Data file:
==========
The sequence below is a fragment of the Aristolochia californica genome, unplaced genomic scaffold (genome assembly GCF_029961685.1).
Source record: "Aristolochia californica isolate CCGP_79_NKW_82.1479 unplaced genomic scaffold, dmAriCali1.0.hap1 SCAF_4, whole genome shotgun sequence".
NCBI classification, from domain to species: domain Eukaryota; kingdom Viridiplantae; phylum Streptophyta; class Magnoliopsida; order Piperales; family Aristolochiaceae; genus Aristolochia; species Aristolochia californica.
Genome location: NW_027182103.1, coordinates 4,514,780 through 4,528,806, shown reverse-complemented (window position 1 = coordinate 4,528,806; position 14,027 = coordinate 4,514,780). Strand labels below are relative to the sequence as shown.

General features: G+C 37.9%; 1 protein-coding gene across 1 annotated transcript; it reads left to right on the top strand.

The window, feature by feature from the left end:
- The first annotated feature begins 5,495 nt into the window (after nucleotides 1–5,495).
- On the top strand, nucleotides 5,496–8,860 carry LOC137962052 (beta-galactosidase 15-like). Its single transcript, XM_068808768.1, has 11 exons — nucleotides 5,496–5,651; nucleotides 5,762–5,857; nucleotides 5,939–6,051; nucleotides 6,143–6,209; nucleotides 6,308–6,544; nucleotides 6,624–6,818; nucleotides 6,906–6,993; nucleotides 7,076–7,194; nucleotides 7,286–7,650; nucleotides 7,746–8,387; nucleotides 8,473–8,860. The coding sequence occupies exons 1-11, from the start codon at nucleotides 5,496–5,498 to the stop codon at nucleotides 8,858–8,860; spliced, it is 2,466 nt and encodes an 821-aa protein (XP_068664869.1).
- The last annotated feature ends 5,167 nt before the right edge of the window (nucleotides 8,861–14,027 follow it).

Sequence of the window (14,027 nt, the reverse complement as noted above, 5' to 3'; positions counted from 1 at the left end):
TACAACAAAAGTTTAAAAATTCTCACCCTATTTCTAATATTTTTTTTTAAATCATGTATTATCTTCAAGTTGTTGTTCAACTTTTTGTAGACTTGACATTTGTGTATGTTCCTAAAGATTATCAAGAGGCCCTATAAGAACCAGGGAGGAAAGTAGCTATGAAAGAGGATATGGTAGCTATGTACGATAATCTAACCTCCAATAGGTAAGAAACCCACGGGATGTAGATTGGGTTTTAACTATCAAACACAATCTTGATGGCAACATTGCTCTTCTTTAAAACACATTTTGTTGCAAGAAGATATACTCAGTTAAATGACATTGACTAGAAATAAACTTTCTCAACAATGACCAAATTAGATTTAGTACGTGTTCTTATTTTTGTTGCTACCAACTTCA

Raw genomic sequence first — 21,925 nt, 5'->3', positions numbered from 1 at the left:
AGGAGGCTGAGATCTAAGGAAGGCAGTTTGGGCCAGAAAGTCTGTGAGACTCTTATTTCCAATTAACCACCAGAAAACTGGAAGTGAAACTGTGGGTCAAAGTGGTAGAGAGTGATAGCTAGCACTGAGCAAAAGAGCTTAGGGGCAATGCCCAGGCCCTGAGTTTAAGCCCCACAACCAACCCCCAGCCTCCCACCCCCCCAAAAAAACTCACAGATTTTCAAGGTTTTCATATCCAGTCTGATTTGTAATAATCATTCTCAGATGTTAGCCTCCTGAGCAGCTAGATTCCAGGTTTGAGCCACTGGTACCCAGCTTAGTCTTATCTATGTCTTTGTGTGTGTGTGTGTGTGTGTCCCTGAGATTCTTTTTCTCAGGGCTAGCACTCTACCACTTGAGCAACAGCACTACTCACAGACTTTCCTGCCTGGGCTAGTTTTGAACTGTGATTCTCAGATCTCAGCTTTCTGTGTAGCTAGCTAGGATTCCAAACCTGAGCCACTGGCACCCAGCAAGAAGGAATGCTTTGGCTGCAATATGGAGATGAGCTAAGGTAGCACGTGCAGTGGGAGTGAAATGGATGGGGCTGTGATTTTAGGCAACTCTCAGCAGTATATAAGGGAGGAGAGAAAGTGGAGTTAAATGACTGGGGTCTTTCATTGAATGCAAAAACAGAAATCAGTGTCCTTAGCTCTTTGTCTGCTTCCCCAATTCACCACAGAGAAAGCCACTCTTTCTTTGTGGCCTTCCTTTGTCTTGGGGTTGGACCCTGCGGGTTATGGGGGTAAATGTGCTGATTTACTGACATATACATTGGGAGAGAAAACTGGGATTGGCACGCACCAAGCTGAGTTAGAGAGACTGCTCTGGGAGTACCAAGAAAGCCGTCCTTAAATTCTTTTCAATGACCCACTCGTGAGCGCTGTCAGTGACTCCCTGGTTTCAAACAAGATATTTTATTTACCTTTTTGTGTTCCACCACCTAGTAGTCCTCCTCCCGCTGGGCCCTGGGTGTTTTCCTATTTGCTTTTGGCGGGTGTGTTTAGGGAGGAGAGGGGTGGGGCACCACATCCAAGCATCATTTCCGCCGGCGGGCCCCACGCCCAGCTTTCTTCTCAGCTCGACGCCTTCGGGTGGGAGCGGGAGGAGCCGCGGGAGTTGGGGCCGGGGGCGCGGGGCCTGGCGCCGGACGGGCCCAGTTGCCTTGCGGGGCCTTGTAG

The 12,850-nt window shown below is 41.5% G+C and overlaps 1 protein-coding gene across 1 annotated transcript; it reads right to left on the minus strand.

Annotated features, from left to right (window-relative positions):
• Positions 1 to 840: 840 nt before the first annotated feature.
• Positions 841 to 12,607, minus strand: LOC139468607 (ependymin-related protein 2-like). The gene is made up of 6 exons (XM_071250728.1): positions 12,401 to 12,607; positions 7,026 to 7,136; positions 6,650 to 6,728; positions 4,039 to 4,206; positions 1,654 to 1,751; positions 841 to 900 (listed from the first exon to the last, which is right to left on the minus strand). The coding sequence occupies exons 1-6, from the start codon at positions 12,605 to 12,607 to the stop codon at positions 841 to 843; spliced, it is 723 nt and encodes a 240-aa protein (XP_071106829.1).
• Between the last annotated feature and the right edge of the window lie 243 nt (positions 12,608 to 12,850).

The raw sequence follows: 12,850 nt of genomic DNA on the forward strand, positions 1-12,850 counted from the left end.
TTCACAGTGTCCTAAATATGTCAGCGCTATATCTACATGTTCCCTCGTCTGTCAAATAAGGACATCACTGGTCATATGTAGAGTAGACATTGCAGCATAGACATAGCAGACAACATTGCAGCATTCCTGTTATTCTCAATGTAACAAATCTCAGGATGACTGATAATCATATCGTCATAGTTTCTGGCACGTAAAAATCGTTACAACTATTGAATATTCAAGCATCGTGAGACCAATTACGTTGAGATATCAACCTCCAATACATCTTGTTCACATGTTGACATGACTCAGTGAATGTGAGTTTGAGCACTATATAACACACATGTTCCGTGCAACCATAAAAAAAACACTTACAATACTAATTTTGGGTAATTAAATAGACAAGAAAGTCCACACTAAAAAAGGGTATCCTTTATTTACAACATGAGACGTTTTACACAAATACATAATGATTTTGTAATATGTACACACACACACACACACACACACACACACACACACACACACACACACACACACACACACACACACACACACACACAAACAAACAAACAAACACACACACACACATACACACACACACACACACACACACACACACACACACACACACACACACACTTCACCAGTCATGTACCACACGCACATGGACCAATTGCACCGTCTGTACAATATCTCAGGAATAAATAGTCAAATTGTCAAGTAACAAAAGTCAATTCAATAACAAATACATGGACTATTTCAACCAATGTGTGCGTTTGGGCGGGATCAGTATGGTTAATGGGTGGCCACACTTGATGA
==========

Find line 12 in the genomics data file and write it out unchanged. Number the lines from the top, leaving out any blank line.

Raw genomic sequence first — 21,925 nt, 5'->3', positions numbered from 1 at the left: